8 Things You Can Do to Help others during the Coronavirus Crisis

9 mins read

These are uncertain and somewhat scary times. Many of you who are community activists and leaders may have a strong desire to do something to help your fellow citizens through this unforeseen crisis, but feel helpless–like there is nothing you can do personally to help with this global-sized crisis. But that’s not true!

Listed below are several great small things you can do that can make a big impact on your friends, neighbors and other members of our community who have been impacted by this crisis.

Here are eight ways to help others, and yourself:

1. Give blood, if you can.

Or spread the word about the need for donations if you aren’t able to give. Either way, you’ll help blood banks nationwide meet the need for blood, platelets and plasma, which hasn’t gone down even though many blood drives have been canceled in areas where coronavirus cases are more common. And an important note: Coronavirus has not been shown to be transmitted through blood transfusion.

Visit https://www.redcrossblood.org/ to find a blood drive near you, and read the latest Red Cross guidance for donating blood during the coronavirus pandemic.

2. Give money or food to food banks.

People with low incomes, or whose work is being interrupted by cancellations of events, travel, or education due to coronavirus, will need more help than ever. Visit Feeding America’s site to find a food bank near you that could use donations of food, toiletries or money, and possibly volunteers. Or visit the national 211 hotline page, or the 211 service operated by the United Way in your area.

3. Help people who shouldn’t leave home:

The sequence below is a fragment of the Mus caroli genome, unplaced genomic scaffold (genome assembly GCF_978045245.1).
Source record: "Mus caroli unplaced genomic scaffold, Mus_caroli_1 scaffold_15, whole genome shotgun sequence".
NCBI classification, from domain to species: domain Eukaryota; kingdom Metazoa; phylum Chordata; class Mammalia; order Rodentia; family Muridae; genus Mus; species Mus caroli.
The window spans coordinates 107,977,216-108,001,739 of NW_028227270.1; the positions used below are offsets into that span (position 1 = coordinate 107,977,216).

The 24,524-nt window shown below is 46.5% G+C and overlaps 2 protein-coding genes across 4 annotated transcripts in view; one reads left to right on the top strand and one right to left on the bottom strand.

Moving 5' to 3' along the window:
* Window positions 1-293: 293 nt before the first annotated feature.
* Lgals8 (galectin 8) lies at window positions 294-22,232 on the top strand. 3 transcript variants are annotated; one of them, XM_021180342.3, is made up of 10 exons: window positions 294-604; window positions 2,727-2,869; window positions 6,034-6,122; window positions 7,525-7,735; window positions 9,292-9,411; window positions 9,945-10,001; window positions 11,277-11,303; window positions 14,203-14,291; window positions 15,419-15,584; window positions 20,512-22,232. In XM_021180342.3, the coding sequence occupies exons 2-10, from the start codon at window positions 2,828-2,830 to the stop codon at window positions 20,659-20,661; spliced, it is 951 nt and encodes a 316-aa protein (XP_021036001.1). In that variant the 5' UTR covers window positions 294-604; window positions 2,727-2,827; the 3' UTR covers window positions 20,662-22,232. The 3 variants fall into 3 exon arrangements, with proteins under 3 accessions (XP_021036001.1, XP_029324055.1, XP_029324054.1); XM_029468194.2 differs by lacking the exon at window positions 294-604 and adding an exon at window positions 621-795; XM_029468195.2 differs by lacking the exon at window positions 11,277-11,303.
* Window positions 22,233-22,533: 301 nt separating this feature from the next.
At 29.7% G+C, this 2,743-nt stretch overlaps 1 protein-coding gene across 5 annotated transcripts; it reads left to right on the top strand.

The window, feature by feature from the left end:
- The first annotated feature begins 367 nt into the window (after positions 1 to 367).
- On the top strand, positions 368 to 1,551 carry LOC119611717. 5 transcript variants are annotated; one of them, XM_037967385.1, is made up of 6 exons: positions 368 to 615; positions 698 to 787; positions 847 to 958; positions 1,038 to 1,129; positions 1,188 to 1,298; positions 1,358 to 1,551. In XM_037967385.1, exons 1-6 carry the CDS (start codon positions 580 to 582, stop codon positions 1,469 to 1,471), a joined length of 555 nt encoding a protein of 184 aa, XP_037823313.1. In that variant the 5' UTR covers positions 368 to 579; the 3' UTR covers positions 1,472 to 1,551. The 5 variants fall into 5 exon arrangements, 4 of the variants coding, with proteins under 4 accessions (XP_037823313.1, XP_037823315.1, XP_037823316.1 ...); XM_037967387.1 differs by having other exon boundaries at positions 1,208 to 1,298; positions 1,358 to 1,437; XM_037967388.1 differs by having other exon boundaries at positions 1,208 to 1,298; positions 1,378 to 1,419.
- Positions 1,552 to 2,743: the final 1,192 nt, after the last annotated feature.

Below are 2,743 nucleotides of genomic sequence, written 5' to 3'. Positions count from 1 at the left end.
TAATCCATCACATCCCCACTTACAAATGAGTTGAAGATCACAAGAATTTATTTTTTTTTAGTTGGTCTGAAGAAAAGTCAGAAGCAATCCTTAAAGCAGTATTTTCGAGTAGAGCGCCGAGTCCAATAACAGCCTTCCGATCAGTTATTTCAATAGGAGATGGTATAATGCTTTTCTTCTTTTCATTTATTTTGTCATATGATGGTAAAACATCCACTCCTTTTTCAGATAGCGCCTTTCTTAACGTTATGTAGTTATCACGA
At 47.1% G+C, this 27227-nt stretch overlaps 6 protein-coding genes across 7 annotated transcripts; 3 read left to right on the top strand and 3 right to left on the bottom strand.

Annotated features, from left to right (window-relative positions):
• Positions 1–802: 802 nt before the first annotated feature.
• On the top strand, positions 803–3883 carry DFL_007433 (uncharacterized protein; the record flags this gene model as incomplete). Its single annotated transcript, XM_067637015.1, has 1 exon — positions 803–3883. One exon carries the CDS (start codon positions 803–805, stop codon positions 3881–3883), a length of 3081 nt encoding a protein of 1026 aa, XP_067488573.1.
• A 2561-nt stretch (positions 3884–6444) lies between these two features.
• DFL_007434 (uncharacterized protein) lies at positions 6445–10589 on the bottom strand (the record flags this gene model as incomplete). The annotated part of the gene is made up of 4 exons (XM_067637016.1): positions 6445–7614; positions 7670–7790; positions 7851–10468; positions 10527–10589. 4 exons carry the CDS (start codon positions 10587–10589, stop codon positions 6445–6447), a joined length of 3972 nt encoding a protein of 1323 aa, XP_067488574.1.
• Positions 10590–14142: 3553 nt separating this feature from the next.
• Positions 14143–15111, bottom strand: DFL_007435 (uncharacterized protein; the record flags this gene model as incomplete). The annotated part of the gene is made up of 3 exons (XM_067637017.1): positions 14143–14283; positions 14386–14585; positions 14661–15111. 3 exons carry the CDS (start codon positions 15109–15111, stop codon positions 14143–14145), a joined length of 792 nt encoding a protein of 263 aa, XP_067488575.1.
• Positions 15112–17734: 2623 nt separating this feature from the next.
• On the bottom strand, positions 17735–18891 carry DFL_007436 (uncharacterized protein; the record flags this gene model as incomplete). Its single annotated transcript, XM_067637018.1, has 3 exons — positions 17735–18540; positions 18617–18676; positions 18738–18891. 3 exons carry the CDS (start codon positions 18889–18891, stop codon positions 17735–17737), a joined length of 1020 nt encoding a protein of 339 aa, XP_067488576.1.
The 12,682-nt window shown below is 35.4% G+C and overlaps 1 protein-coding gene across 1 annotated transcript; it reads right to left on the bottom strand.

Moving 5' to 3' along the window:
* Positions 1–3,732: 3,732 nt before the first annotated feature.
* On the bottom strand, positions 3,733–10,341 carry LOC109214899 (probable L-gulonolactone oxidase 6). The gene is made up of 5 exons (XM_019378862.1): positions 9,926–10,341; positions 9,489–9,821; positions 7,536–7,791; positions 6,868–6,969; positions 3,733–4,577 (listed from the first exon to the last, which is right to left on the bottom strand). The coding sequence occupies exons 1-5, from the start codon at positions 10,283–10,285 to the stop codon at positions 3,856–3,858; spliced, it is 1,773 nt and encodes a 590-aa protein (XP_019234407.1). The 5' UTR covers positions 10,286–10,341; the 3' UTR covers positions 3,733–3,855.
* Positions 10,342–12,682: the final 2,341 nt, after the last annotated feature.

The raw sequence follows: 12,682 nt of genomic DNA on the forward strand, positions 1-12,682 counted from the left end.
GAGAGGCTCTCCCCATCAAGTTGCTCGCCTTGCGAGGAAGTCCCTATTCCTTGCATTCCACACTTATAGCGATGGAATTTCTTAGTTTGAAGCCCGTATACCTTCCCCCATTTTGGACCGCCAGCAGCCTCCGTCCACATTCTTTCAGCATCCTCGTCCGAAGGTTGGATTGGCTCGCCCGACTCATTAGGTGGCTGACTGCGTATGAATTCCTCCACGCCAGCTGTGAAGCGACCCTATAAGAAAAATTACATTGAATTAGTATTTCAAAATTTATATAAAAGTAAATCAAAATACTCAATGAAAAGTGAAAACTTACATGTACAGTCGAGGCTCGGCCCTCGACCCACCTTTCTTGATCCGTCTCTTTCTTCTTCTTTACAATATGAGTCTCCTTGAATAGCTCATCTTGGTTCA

Older adults, and people with serious illness or disability, should avoid public settings as much as possible because they’re more vulnerable to getting seriously ill from coronavirus. But they still need food and human interaction.

This makes local Meals on Wheels programs more important than ever – and may mean that these programs will have more demand than ever. Look up the program near you to find out how to donate to supplement the funds they get from the government, or how to volunteer.

Help others at high risk avoid unnecessary trips to settings where they could be exposed to coronavirus, while still having human interaction. This includes your neighbors, relatives, and friends who are older than 60 or have a compromised immune system, a chronic condition or a disability.

Offer to go grocery shopping or to the pharmacy for them, or to pick up books from the library. Spend some time with them, as long as you’re feeling well and avoid contact. Look up your local Area Agency on Aging, the AARP Assistance Directory and the Administration for Community Living, to find out what services they offer to older people and people with disabilities.

4. Help set up technology for those who can’t leave home.

Technology can go a long way to easing the loneliness of being stuck at home to avoid coronavirus exposure. But not everyone is equally comfortable setting up technologies such as smartphone and tablet apps, video chat, streaming video entertainment, or telemedicine visits with doctors or other health providers.

If you’re technologically savvy, offer to help a neighbor, friend or relative get set up, and act as their “tech support” hotline. Your local library may have a lot of online services, including videos, audiobooks and more, that they offer for free to anyone with a library card.

If you offer to help someone set up an electronic connection to their doctor’s office or hospital, they can grant you “proxy” access to help them navigate. But they may need to fill out a form to allow you to have this access.

5. Help young children in need.